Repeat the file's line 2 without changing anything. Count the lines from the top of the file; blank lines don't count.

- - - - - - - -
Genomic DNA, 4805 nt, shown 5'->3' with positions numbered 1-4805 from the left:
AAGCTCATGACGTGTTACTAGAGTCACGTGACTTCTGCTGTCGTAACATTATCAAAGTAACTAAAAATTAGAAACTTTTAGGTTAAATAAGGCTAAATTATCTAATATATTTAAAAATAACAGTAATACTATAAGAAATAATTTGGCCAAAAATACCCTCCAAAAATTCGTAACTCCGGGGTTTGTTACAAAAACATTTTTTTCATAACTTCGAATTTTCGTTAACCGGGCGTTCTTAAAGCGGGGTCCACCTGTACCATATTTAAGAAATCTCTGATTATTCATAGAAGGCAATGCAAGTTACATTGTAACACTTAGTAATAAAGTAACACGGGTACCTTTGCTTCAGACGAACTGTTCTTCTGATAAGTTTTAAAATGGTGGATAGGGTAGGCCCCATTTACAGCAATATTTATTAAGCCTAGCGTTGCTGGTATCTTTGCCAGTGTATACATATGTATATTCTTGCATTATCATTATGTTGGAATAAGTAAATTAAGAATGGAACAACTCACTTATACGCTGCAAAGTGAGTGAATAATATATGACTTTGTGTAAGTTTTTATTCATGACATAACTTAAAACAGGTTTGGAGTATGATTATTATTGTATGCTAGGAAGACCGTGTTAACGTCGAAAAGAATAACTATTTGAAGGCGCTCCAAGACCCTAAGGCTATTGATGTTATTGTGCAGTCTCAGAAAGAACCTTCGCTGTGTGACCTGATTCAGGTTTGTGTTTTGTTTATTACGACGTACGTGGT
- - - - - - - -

AAGCTCATGACGTGTTACTAGAGTCACGTGACTTCTGCTGTCGTAACATTATCAAAGTAACTAAAAATTAGAAACTTTTAGGTTAAATAAGGCTAAATTATCTAATATATTTAAAAATAACAGTAATACTATAAGAAATAATTTGGCCAAAAATACCCTCCAAAAATTCGTAACTCCGGGGTTTGTTACAAAAACATTTTTTTCATAACTTCGAATTTTCGTTAACCGGGCGTTCTTAAAGCGGGGTCCACCTGTACCATATTTAAGAAATCTCTGATTATTCATAGAAGGCAATGCAAGTTACATTGTAACACTTAGTAATAAAGTAACACGGGTACCTTTGCTTCAGACGAACTGTTCTTCTGATAAGTTTTAAAATGGTGGATAGGGTAGGCCCCATTTACAGCAATATTTATTAAGCCTAGCGTTGCTGGTATCTTTGCCAGTGTATACATATGTATATTCTTGCATTATCATTATGTTGGAATAAGTAAATTAAGAATGGAACAACTCACTTATACGCTGCAAAGTGAGTGAATAATATATGACTTTGTGTAAGTTTTTATTCATGACATAACTTAAAACAGGTTTGGAGTATGATTATTATTGTATGCTAGGAAGACCGTGTTAACGTCGAAAAGAATAACTATTTGAAGGCGCTCCAAGACCCTAAGGCTATTGATGTTATTGTGCAGTCTCAGAAAGAACCTTCGCTGTGTGACCTGATTCAGGTTTGTGTTTTGTTTATTACGACGTACGTGGT